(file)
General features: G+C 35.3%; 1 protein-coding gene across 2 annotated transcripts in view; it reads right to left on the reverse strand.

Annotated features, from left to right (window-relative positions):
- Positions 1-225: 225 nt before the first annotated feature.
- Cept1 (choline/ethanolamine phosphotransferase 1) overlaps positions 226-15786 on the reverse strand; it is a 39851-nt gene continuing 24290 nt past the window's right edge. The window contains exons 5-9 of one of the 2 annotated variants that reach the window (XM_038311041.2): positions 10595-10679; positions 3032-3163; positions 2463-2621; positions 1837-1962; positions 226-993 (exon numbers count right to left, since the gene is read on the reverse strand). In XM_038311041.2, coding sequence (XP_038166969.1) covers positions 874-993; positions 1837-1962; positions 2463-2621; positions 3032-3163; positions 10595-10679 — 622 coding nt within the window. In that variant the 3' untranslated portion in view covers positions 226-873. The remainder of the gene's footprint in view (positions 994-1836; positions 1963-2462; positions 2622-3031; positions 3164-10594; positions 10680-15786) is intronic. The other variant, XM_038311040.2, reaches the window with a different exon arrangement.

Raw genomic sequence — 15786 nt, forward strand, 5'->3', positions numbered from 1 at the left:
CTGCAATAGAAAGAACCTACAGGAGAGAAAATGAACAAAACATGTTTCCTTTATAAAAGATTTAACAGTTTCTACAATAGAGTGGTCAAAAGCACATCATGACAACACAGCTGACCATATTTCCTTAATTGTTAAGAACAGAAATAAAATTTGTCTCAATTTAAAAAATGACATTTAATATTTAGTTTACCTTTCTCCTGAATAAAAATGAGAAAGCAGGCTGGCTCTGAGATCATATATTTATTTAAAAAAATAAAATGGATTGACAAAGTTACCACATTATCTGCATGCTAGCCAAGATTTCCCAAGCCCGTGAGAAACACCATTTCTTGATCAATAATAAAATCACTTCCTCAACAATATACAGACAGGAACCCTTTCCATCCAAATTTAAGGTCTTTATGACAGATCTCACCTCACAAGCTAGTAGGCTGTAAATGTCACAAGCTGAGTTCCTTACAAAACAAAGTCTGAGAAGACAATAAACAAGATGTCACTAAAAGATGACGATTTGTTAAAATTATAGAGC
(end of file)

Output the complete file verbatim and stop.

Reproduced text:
General features: G+C 35.3%; 1 protein-coding gene across 2 annotated transcripts in view; it reads right to left on the reverse strand.

Annotated features, from left to right (window-relative positions):
- Positions 1-225: 225 nt before the first annotated feature.
- Cept1 (choline/ethanolamine phosphotransferase 1) overlaps positions 226-15786 on the reverse strand; it is a 39851-nt gene continuing 24290 nt past the window's right edge. The window contains exons 5-9 of one of the 2 annotated variants that reach the window (XM_038311041.2): positions 10595-10679; positions 3032-3163; positions 2463-2621; positions 1837-1962; positions 226-993 (exon numbers count right to left, since the gene is read on the reverse strand). In XM_038311041.2, coding sequence (XP_038166969.1) covers positions 874-993; positions 1837-1962; positions 2463-2621; positions 3032-3163; positions 10595-10679 — 622 coding nt within the window. In that variant the 3' untranslated portion in view covers positions 226-873. The remainder of the gene's footprint in view (positions 994-1836; positions 1963-2462; positions 2622-3031; positions 3164-10594; positions 10680-15786) is intronic. The other variant, XM_038311040.2, reaches the window with a different exon arrangement.

Raw genomic sequence — 15786 nt, forward strand, 5'->3', positions numbered from 1 at the left:
CTGCAATAGAAAGAACCTACAGGAGAGAAAATGAACAAAACATGTTTCCTTTATAAAAGATTTAACAGTTTCTACAATAGAGTGGTCAAAAGCACATCATGACAACACAGCTGACCATATTTCCTTAATTGTTAAGAACAGAAATAAAATTTGTCTCAATTTAAAAAATGACATTTAATATTTAGTTTACCTTTCTCCTGAATAAAAATGAGAAAGCAGGCTGGCTCTGAGATCATATATTTATTTAAAAAAATAAAATGGATTGACAAAGTTACCACATTATCTGCATGCTAGCCAAGATTTCCCAAGCCCGTGAGAAACACCATTTCTTGATCAATAATAAAATCACTTCCTCAACAATATACAGACAGGAACCCTTTCCATCCAAATTTAAGGTCTTTATGACAGATCTCACCTCACAAGCTAGTAGGCTGTAAATGTCACAAGCTGAGTTCCTTACAAAACAAAGTCTGAGAAGACAATAAACAAGATGTCACTAAAAGATGACGATTTGTTAAAATTATAGAGC